3.9. Analysis of Sodium (Na)

Sodium is an important plant nutrient, as it prevents soil acidification by increasing other nutrients in the form of oxides, hydroxides and carbonates [19,64]. In the present study, Na content increased in all the treatments compared to the initial values, as illustrated in Figure 3a. The Na content in prepared compost was in the range of 0.32 ± 0.003 to 0.42 ± 0.003%, which was 1.52–1.61 fold higher than the initial Na content (Table 2). There was a significant difference between all the treatments (p < 0.05). Several studies also reported an increase in the Na content of vermicompost made from various wastes [6,30,65,66].

3.10. Micronutrient (Cu, Fe and Zn) Profile during Composting

Micronutrients like Cu, Fe and Zn are needed in small quantities, but have a significant impact on plant growth because they act as co-factors for many antioxidant enzymes like catalase, peroxidase and superoxide dismutase [6]. The micronutrient concentrations of Cu, Fe and Zn, contents of paddy straw composting are shown in Table 2. The changes in Cu, Fe and Zn content during composting of paddy straw is shown in Figure 3b–d. There was a significant difference between all the treatments (p < 0.05), and it was observed that Cu, Fe and Zn content increased in all the treatments. The range of variation in Cu, Fe and Zn content was between 2.38 (T0)–47.93 (T4) ppm, 302 (T0)–1128 (T4) ppm and 49.25 (T0)–500 (T4) ppm, respectively. The Cu content showed a 7.02–17.1-fold increase in treatments. In comparison, the iron content was 1.07–1.73-fold higher than the initial level. The Zn content was highest in the T4 (500 ppm) followed by T3 (395 ppm), T2 (380 ppm), T1 (334 ppm) and T0 (292 ppm) at the end of composting. Ihsanullah Daur [67] suggested that the mineralization of organic waste resulted in a decrease in mass and an increase in micronutrients. The consortium of Eisenia fetida and Trichoderma harzianum led to the higher micronutrients in T4 because Eisenia fetida excreted mucopolysaccharides, which aerated the soil and provided optimum conditions for the growth of fungus, leading to proper degradation of rice straw. Lakshmi et al. [52] reported an increase in Fe by 77.5%, Zn by 93.3% and Cu by 166.67% in a vermicompost mixture of different straw wastes. A similar trend of increased Zn and Fe was observed in rice straw compost by Jusoh et al. [68]. The results are in accordance with the earlier studies of composting [6,30].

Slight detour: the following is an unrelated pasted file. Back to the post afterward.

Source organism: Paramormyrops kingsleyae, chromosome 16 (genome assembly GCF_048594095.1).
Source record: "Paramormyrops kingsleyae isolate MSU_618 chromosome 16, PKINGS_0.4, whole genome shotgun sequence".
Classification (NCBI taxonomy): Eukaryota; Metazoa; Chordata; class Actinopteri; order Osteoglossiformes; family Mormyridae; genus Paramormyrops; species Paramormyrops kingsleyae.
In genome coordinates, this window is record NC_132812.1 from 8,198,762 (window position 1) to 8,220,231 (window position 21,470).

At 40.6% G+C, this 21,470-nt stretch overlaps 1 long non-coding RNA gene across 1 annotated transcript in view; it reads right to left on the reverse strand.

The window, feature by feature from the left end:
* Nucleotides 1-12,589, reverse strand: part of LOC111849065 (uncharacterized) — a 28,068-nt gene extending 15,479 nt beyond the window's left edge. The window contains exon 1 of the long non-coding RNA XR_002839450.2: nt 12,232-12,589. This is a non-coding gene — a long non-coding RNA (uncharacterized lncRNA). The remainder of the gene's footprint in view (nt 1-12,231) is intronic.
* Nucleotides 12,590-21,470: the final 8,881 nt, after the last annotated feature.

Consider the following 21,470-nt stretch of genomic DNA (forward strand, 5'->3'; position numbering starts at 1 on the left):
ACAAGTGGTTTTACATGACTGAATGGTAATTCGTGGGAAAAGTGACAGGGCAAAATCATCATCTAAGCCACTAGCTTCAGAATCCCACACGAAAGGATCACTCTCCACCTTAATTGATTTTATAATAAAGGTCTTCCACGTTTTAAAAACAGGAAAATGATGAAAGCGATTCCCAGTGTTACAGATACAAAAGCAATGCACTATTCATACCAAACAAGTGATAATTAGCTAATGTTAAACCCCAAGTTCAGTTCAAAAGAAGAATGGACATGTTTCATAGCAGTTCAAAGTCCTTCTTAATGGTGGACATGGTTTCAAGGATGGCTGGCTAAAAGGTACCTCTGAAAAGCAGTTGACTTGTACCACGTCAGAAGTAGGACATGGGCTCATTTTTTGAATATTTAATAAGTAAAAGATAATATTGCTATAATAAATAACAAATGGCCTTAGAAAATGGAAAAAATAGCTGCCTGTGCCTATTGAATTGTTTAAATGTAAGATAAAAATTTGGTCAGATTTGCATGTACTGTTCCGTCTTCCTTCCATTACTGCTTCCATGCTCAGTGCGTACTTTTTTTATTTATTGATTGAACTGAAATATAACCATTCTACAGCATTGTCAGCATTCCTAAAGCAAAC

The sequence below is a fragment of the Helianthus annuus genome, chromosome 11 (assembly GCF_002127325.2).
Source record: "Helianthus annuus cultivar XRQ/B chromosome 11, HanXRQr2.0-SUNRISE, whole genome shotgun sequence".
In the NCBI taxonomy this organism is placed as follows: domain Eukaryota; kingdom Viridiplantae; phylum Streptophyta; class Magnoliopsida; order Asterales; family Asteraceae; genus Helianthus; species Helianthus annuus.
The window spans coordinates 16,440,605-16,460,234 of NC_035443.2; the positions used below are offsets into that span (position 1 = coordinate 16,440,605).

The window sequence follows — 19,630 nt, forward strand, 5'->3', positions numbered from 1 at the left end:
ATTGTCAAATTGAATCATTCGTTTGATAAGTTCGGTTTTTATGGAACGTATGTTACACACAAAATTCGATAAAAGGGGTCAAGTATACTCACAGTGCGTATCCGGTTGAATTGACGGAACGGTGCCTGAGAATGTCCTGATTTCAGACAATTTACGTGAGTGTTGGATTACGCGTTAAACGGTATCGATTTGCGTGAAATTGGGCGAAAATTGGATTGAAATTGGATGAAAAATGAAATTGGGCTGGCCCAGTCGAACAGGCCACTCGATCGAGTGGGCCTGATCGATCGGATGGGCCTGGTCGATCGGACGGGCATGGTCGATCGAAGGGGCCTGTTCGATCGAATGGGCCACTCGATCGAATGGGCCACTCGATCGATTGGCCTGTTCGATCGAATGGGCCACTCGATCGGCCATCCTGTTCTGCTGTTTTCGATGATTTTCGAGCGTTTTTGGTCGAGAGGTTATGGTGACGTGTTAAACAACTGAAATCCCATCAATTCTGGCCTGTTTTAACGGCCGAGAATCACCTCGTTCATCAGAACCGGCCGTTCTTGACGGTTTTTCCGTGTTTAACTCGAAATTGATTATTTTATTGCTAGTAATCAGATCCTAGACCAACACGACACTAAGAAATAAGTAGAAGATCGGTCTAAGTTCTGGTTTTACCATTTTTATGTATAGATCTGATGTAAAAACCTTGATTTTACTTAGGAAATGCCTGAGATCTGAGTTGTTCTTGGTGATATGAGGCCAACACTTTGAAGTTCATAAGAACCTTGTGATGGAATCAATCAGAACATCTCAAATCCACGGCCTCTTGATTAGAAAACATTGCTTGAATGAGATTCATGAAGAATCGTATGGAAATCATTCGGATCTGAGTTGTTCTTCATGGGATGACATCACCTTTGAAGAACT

4. Conclusions

It is evident from the results of this study that composting paddy straw using lignocellulolytic fungi and earthworms in combination could be a valuable strategy to increase the proportion of the final compost product. The accelerated mineralization rate yielded many-fold increases in levels of essential plant nutrients (e.g., N.P.K). The decreased C:N ratio of the final compost showed a favorable compost with good stability and maturity. This study demonstrated that inoculation with Eisenia fetida, Trichoderma harzianum and cow dung converts agricultural waste into a value-added product, i.e., the compost having a better degree of maturity. The novelty of this study was to assess and compare the utilization of a lignocellulolytic fungus alone and in combination with earthworms to improve compost maturation. Statistical analysis by two-way ANOVA suggested that the combinatorial approach for composting affected the mineralization rate significantly. This study provides a solid base to study the utilization of compost inoculation in real conditions on agricultural fields as an alternate technology for managing paddy straw.

Author Contributions

N.S.: conceptualization, investigation, writing the original draft. J.S.: visualization, data curation, statistical analysis. B.S.: methodology and design of study, revision of manuscript. V.M.: conception, validation, supervision. All authors have read and agreed to the published version of the manuscript.


This research was financially supported by the Council of Scientific and Industrial Research (CSIR), New Delhi (Award no. 09/382(0225)/2019-EMR-I).

Institutional Review Board Statement

Not applicable.

Informed Consent Statement

Not applicable.

Data Availability Statement

All the data associated with this article are within the article.


The authors are thankful to the IARI, New Delhi, for providing Trichoderma harzianum (ITCC 6721) and Eisenia fetida for experimental work.

Conflicts of Interest

The authors declare no conflict of interest.


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Figure 1. Change in (a) pH, (b) total organic carbon (TOC%), (c) nitrogen (N%) and (d) C:N ratio during paddy straw composting in different treatments T0, T1, T2, T3, T4. Values are represented as Mean ± SE. n = 3.
Figure 1. Change in (a) pH, (b) total organic carbon (TOC%), (c) nitrogen (N%) and (d) C:N ratio during paddy straw composting in different treatments T0, T1, T2, T3, T4. Values are represented as Mean ± SE. n = 3.
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Figure 2. Change in (a) potassium (K%), (b) phosphorous (P%), (c) calcium (Ca%) and (d) magnesium (Mg%) during paddy straw composting in different treatments T0, T1, T2, T3, T4. Values are represented as Mean ± SE. n = 3.
Figure 2. Change in (a) potassium (K%), (b) phosphorous (P%), (c) calcium (Ca%) and (d) magnesium (Mg%) during paddy straw composting in different treatments T0, T1, T2, T3, T4. Values are represented as Mean ± SE. n = 3.